In the UK, increased life expectancy means that people can expect to live longer than ever before. While this is clearly good news – and has a number of potential economic benefits – the shift in demographic structure towards an increasingly elderly population has a number of significant implications.
Following Wednesday’s blog post on the implications for planning of the ageing society, today we highlight some of the ways in which planners can help support the creation of age-friendly environments by influencing the design of the urban environment, transport, housing and the wider community and neighbourhood.
The importance of an age-friendly environment
Age-friendly environments are underpinned by three key factors:
Such environments impact positively upon the quality of life of older people by enabling and encouraging physical activity and social connection. This in turn has a beneficial impact upon their physical and mental health, and helps to tackle social exclusion – which can be a particular problem among older people.
Conversely, as the World Health Organisation (WHO) notes, poor design can have a negative impact:
“older people who live in an unsafe environment or areas with multiple physical barriers are less likely to get out and therefore more prone to isolation, depression, reduced fitness and increased mobility problems”
Creating an age-friendly environment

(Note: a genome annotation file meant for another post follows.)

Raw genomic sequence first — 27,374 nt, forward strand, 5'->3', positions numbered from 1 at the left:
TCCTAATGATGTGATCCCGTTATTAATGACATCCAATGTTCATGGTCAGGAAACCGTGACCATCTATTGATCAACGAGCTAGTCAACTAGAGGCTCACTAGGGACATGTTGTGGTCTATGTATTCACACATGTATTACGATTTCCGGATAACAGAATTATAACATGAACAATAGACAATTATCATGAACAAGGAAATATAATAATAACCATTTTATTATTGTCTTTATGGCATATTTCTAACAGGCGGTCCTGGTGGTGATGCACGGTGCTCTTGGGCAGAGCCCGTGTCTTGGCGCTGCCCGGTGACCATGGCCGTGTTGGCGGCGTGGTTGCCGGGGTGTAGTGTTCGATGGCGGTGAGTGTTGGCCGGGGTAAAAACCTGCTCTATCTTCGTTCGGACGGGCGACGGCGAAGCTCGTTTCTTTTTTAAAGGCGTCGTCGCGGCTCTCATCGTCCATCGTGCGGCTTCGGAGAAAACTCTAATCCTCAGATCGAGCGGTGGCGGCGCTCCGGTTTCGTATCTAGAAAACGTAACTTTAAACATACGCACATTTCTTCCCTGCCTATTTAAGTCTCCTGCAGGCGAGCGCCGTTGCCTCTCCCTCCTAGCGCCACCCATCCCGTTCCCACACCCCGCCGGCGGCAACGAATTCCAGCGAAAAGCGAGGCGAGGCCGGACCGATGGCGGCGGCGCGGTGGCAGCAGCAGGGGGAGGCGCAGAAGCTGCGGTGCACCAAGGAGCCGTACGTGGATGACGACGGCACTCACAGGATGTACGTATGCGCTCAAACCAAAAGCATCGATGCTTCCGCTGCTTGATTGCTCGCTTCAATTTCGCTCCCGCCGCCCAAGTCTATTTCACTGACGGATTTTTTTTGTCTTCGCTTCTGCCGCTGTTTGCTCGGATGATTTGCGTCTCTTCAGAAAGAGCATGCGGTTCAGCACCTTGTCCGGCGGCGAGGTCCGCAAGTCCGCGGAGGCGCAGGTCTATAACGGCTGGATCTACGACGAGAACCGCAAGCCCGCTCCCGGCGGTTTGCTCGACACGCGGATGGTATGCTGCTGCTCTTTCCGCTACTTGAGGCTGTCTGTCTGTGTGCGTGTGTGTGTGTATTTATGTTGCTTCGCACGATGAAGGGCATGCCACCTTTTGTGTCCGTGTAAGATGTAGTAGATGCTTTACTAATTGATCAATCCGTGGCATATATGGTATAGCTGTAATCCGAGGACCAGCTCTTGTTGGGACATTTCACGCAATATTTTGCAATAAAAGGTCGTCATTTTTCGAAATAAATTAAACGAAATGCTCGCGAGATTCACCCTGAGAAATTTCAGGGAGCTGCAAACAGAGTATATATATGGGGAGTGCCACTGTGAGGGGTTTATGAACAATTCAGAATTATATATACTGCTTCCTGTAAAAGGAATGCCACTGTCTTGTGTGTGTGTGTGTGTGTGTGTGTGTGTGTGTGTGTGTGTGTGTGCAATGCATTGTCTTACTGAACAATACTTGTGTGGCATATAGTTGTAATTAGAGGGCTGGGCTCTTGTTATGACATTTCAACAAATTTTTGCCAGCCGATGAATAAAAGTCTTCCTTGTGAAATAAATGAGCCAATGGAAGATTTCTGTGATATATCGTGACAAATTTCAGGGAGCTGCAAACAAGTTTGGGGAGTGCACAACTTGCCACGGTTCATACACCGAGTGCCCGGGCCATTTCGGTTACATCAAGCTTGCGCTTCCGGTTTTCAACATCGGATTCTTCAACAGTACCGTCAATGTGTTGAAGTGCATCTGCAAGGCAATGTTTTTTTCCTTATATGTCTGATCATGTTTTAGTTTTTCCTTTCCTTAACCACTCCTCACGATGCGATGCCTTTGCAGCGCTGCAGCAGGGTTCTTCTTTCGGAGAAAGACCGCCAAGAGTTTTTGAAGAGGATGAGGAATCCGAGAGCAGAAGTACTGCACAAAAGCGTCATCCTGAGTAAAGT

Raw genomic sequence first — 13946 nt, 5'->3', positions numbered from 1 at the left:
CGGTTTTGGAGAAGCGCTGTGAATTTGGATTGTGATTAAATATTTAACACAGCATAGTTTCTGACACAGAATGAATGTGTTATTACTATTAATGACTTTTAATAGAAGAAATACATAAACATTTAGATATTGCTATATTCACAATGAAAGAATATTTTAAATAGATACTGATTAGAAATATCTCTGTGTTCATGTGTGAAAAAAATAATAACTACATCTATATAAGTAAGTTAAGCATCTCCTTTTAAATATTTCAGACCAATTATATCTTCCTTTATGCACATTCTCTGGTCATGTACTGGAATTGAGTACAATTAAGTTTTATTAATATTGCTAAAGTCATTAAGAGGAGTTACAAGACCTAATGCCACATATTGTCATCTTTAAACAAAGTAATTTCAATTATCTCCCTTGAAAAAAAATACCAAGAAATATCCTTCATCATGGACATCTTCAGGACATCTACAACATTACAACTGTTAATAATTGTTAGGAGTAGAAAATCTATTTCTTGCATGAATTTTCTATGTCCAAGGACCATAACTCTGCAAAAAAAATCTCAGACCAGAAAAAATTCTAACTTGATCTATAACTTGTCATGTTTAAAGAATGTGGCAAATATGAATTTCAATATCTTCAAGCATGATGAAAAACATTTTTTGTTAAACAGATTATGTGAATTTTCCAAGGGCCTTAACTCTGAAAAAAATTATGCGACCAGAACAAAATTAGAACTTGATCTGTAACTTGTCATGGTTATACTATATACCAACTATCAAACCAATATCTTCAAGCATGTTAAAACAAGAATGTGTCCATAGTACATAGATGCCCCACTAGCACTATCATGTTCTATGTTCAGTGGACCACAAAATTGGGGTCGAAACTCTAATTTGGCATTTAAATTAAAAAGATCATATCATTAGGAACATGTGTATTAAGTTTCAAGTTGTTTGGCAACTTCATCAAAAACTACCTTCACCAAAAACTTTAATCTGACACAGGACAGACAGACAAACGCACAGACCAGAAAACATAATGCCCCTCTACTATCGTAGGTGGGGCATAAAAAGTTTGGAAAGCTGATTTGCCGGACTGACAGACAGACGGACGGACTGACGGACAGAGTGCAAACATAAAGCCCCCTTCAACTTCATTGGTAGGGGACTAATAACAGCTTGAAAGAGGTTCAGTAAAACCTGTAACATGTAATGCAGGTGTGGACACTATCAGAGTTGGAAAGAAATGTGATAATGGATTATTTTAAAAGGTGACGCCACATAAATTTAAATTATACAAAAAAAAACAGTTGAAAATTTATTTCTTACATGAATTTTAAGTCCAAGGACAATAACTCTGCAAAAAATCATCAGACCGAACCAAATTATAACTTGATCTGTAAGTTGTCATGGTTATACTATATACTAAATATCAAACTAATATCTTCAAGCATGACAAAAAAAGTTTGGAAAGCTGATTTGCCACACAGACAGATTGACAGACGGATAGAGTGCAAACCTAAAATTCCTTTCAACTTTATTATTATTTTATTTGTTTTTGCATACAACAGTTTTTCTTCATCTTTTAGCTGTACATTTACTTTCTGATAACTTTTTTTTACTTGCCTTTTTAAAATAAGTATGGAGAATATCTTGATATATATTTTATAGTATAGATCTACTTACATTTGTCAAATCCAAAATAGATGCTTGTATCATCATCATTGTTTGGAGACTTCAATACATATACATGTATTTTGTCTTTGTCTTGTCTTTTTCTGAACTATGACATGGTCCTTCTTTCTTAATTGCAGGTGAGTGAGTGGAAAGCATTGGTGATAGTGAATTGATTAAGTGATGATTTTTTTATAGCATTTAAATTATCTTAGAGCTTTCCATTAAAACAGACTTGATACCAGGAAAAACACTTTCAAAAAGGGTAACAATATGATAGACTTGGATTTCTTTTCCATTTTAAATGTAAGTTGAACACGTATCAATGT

There are a number of areas in which planners may have an influence on the provision of age friendly environments:
- the design of the urban environment
- supporting appropriate transport options
- the provision of age-appropriate housing
- adequate neighbourhood and community facilities
In terms of the urban environment, green spaces are an integral aspect of age friendly environments. Access to green spaces supports the physical activity of older people, makes a positive contribution to their health and wellbeing, and provides opportunities for social interaction.
Research has found that green spaces that are poorly maintained, perceived as unsafe, or contain potential hazards resulting from the shared use of parks and walkways are less likely to be used by older people. Suggestions for improvement include the creation of small, quieter, contained green spaces and improved park maintenance.
Paths, streets and pedestrian areas are also a key planning consideration. Older people have greater reliance on pedestrian travel and are more likely to be physically active in areas that are pedestrian friendly. The perception of safety also influences use – therefore, lighting and road safety measures can help to enhance this.
Adequate public toilet provision will also become an increasingly important issue. Recent cutbacks have resulted in many public toilets being closed – in their review of public toilet provision in the UK Help the Aged noted that provision was sporadic. They found that the majority of older people had experienced difficulties in finding a public toilet, and even when toilets were found, they were often closed.